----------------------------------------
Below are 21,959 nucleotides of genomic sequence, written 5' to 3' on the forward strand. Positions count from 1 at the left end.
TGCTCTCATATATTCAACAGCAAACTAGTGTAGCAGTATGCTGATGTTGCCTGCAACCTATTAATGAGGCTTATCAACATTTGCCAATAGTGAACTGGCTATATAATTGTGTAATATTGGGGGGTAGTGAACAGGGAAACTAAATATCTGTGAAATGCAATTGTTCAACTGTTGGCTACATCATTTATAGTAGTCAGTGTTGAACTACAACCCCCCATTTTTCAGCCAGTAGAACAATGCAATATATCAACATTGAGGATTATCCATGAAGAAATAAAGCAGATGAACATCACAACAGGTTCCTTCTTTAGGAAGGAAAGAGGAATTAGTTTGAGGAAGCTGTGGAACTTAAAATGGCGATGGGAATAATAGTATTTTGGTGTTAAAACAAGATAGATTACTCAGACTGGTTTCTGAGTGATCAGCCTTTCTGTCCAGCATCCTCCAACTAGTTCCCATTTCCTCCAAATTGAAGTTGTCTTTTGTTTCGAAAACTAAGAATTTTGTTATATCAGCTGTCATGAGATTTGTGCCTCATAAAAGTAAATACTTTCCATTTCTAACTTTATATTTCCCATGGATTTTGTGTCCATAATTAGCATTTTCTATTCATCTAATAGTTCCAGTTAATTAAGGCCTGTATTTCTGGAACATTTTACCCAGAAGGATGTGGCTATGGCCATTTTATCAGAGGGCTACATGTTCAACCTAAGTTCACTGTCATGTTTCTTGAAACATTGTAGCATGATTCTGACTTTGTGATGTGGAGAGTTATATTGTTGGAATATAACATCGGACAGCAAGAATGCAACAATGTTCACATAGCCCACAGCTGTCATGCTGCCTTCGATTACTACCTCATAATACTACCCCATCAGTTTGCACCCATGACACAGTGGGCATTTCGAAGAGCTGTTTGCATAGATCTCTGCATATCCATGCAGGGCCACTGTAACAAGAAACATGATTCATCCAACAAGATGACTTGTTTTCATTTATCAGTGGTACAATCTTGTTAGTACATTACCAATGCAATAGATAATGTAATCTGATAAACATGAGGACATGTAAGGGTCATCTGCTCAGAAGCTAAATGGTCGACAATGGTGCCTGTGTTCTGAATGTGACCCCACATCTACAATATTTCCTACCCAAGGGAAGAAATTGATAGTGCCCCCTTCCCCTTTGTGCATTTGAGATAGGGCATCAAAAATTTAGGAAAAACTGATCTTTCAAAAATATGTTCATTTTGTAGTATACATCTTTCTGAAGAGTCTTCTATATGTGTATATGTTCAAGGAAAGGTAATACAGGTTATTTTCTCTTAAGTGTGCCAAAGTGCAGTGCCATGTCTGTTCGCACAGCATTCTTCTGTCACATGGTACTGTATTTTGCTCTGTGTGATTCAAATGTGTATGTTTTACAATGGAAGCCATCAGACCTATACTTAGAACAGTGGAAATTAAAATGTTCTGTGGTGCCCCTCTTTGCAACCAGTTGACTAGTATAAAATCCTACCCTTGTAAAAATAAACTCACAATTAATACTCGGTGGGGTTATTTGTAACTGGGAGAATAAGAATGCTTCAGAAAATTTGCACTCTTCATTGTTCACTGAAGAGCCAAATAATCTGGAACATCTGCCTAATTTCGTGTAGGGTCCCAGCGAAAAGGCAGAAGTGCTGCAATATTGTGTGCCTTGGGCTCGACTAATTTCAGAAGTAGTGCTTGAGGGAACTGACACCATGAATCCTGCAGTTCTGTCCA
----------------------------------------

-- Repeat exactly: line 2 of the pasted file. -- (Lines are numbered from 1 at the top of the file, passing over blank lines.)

TGCTCTCATATATTCAACAGCAAACTAGTGTAGCAGTATGCTGATGTTGCCTGCAACCTATTAATGAGGCTTATCAACATTTGCCAATAGTGAACTGGCTATATAATTGTGTAATATTGGGGGGTAGTGAACAGGGAAACTAAATATCTGTGAAATGCAATTGTTCAACTGTTGGCTACATCATTTATAGTAGTCAGTGTTGAACTACAACCCCCCATTTTTCAGCCAGTAGAACAATGCAATATATCAACATTGAGGATTATCCATGAAGAAATAAAGCAGATGAACATCACAACAGGTTCCTTCTTTAGGAAGGAAAGAGGAATTAGTTTGAGGAAGCTGTGGAACTTAAAATGGCGATGGGAATAATAGTATTTTGGTGTTAAAACAAGATAGATTACTCAGACTGGTTTCTGAGTGATCAGCCTTTCTGTCCAGCATCCTCCAACTAGTTCCCATTTCCTCCAAATTGAAGTTGTCTTTTGTTTCGAAAACTAAGAATTTTGTTATATCAGCTGTCATGAGATTTGTGCCTCATAAAAGTAAATACTTTCCATTTCTAACTTTATATTTCCCATGGATTTTGTGTCCATAATTAGCATTTTCTATTCATCTAATAGTTCCAGTTAATTAAGGCCTGTATTTCTGGAACATTTTACCCAGAAGGATGTGGCTATGGCCATTTTATCAGAGGGCTACATGTTCAACCTAAGTTCACTGTCATGTTTCTTGAAACATTGTAGCATGATTCTGACTTTGTGATGTGGAGAGTTATATTGTTGGAATATAACATCGGACAGCAAGAATGCAACAATGTTCACATAGCCCACAGCTGTCATGCTGCCTTCGATTACTACCTCATAATACTACCCCATCAGTTTGCACCCATGACACAGTGGGCATTTCGAAGAGCTGTTTGCATAGATCTCTGCATATCCATGCAGGGCCACTGTAACAAGAAACATGATTCATCCAACAAGATGACTTGTTTTCATTTATCAGTGGTACAATCTTGTTAGTACATTACCAATGCAATAGATAATGTAATCTGATAAACATGAGGACATGTAAGGGTCATCTGCTCAGAAGCTAAATGGTCGACAATGGTGCCTGTGTTCTGAATGTGACCCCACATCTACAATATTTCCTACCCAAGGGAAGAAATTGATAGTGCCCCCTTCCCCTTTGTGCATTTGAGATAGGGCATCAAAAATTTAGGAAAAACTGATCTTTCAAAAATATGTTCATTTTGTAGTATACATCTTTCTGAAGAGTCTTCTATATGTGTATATGTTCAAGGAAAGGTAATACAGGTTATTTTCTCTTAAGTGTGCCAAAGTGCAGTGCCATGTCTGTTCGCACAGCATTCTTCTGTCACATGGTACTGTATTTTGCTCTGTGTGATTCAAATGTGTATGTTTTACAATGGAAGCCATCAGACCTATACTTAGAACAGTGGAAATTAAAATGTTCTGTGGTGCCCCTCTTTGCAACCAGTTGACTAGTATAAAATCCTACCCTTGTAAAAATAAACTCACAATTAATACTCGGTGGGGTTATTTGTAACTGGGAGAATAAGAATGCTTCAGAAAATTTGCACTCTTCATTGTTCACTGAAGAGCCAAATAATCTGGAACATCTGCCTAATTTCGTGTAGGGTCCCAGCGAAAAGGCAGAAGTGCTGCAATATTGTGTGCCTTGGGCTCGACTAATTTCAGAAGTAGTGCTTGAGGGAACTGACACCATGAATCCTGCAGTTCTGTCCA